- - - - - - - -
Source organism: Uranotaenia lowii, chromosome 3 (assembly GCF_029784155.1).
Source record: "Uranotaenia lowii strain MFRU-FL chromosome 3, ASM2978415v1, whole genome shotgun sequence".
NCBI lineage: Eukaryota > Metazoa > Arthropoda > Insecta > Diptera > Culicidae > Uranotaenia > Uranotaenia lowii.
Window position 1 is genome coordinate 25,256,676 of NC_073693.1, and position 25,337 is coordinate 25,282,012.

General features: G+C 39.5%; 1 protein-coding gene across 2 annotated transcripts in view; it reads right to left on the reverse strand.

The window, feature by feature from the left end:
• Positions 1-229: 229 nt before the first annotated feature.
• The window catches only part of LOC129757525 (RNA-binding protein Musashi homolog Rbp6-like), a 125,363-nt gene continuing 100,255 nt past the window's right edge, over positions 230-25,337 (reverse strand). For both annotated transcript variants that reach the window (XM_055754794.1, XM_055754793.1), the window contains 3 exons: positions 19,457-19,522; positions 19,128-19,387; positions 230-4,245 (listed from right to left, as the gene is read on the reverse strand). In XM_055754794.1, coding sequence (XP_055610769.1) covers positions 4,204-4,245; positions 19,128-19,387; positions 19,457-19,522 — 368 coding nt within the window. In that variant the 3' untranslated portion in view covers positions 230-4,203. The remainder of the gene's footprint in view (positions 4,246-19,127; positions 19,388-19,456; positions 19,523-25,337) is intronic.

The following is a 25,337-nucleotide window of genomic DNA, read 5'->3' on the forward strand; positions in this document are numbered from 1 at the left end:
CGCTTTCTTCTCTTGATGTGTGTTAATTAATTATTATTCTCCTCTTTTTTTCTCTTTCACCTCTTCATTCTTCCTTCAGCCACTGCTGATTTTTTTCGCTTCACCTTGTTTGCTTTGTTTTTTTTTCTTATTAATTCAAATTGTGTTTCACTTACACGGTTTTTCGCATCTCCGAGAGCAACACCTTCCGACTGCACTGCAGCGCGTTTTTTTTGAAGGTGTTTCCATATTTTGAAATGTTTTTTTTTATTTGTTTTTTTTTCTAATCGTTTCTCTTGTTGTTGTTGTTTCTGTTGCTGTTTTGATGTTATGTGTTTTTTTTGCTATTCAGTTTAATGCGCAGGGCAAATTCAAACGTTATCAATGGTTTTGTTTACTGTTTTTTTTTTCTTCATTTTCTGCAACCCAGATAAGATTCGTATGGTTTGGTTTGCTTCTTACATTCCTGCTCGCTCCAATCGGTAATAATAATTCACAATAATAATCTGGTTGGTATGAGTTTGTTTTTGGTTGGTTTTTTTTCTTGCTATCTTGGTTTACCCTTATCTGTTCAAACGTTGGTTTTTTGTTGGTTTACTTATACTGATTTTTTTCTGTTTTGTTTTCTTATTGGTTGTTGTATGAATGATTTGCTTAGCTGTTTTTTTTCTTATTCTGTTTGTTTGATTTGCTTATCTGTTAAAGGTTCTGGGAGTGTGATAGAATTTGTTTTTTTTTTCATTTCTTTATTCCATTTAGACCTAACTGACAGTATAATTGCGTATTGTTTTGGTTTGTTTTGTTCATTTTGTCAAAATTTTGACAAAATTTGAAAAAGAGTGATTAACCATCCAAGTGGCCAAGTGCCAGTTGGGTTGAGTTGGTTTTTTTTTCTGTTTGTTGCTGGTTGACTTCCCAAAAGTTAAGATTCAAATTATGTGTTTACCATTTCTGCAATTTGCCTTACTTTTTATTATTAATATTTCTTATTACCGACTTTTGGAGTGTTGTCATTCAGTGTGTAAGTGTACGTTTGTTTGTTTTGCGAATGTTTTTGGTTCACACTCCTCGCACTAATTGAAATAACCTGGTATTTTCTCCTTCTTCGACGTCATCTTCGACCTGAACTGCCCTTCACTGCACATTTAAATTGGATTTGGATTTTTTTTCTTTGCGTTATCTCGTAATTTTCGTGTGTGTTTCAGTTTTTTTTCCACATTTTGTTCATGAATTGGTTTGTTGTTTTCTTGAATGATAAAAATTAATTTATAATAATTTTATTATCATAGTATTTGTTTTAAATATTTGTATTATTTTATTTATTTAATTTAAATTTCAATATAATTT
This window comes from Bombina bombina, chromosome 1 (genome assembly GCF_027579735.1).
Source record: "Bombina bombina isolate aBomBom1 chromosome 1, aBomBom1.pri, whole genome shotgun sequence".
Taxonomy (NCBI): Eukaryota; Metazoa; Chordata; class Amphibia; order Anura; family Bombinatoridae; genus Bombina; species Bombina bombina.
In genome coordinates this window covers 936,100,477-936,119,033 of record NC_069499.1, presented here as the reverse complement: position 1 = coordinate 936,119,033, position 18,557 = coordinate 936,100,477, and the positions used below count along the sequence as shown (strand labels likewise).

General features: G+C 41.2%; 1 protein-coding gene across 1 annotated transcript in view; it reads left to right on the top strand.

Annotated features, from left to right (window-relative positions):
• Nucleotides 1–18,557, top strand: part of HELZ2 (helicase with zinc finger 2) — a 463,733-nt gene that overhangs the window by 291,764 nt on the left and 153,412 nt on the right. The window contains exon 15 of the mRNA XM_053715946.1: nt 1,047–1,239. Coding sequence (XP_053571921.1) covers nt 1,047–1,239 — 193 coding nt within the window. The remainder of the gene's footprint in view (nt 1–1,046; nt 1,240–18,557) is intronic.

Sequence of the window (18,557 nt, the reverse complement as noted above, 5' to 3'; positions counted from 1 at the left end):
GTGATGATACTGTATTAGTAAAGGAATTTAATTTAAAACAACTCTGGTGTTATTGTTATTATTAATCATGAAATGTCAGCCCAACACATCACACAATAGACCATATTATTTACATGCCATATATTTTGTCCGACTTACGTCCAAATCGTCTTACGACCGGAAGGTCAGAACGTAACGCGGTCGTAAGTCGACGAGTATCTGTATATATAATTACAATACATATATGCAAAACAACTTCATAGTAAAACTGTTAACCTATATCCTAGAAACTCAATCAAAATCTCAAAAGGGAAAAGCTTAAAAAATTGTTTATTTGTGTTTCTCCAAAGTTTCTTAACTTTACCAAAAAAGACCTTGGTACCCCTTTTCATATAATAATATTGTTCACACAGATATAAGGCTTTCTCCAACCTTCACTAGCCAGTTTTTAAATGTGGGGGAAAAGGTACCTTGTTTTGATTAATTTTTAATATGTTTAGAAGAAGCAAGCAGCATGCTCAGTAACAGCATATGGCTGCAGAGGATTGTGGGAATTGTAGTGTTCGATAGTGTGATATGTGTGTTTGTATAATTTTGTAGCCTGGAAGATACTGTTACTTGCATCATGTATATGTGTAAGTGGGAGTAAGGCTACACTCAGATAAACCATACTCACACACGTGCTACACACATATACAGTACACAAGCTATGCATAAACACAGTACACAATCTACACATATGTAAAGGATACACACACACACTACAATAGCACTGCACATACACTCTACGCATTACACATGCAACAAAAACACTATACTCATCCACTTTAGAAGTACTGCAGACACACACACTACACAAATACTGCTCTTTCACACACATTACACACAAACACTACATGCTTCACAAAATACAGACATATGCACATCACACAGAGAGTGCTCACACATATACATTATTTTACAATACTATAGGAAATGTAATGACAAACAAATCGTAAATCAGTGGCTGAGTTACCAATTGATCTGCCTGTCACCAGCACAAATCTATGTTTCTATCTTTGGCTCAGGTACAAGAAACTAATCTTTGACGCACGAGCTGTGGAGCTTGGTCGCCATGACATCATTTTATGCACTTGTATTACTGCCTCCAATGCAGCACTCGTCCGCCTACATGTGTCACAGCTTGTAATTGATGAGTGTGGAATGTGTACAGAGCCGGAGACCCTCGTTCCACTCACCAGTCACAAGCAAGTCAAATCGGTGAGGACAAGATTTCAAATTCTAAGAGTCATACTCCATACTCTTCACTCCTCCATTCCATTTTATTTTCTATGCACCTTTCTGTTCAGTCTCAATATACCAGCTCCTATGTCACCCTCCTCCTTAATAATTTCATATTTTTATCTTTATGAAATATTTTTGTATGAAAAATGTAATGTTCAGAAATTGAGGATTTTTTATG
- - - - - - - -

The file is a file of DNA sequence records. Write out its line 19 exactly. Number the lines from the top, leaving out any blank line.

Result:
GTGATGATACTGTATTAGTAAAGGAATTTAATTTAAAACAACTCTGGTGTTATTGTTATTATTAATCATGAAATGTCAGCCCAACACATCACACAATAGACCATATTATTTACATGCCATATATTTTGTCCGACTTACGTCCAAATCGTCTTACGACCGGAAGGTCAGAACGTAACGCGGTCGTAAGTCGACGAGTATCTGTATATATAATTACAATACATATATGCAAAACAACTTCATAGTAAAACTGTTAACCTATATCCTAGAAACTCAATCAAAATCTCAAAAGGGAAAAGCTTAAAAAATTGTTTATTTGTGTTTCTCCAAAGTTTCTTAACTTTACCAAAAAAGACCTTGGTACCCCTTTTCATATAATAATATTGTTCACACAGATATAAGGCTTTCTCCAACCTTCACTAGCCAGTTTTTAAATGTGGGGGAAAAGGTACCTTGTTTTGATTAATTTTTAATATGTTTAGAAGAAGCAAGCAGCATGCTCAGTAACAGCATATGGCTGCAGAGGATTGTGGGAATTGTAGTGTTCGATAGTGTGATATGTGTGTTTGTATAATTTTGTAGCCTGGAAGATACTGTTACTTGCATCATGTATATGTGTAAGTGGGAGTAAGGCTACACTCAGATAAACCATACTCACACACGTGCTACACACATATACAGTACACAAGCTATGCATAAACACAGTACACAATCTACACATATGTAAAGGATACACACACACACTACAATAGCACTGCACATACACTCTACGCATTACACATGCAACAAAAACACTATACTCATCCACTTTAGAAGTACTGCAGACACACACACTACACAAATACTGCTCTTTCACACACATTACACACAAACACTACATGCTTCACAAAATACAGACATATGCACATCACACAGAGAGTGCTCACACATATACATTATTTTACAATACTATAGGAAATGTAATGACAAACAAATCGTAAATCAGTGGCTGAGTTACCAATTGATCTGCCTGTCACCAGCACAAATCTATGTTTCTATCTTTGGCTCAGGTACAAGAAACTAATCTTTGACGCACGAGCTGTGGAGCTTGGTCGCCATGACATCATTTTATGCACTTGTATTACTGCCTCCAATGCAGCACTCGTCCGCCTACATGTGTCACAGCTTGTAATTGATGAGTGTGGAATGTGTACAGAGCCGGAGACCCTCGTTCCACTCACCAGTCACAAGCAAGTCAAATCGGTGAGGACAAGATTTCAAATTCTAAGAGTCATACTCCATACTCTTCACTCCTCCATTCCATTTTATTTTCTATGCACCTTTCTGTTCAGTCTCAATATACCAGCTCCTATGTCACCCTCCTCCTTAATAATTTCATATTTTTATCTTTATGAAATATTTTTGTATGAAAAATGTAATGTTCAGAAATTGAGGATTTTTTATG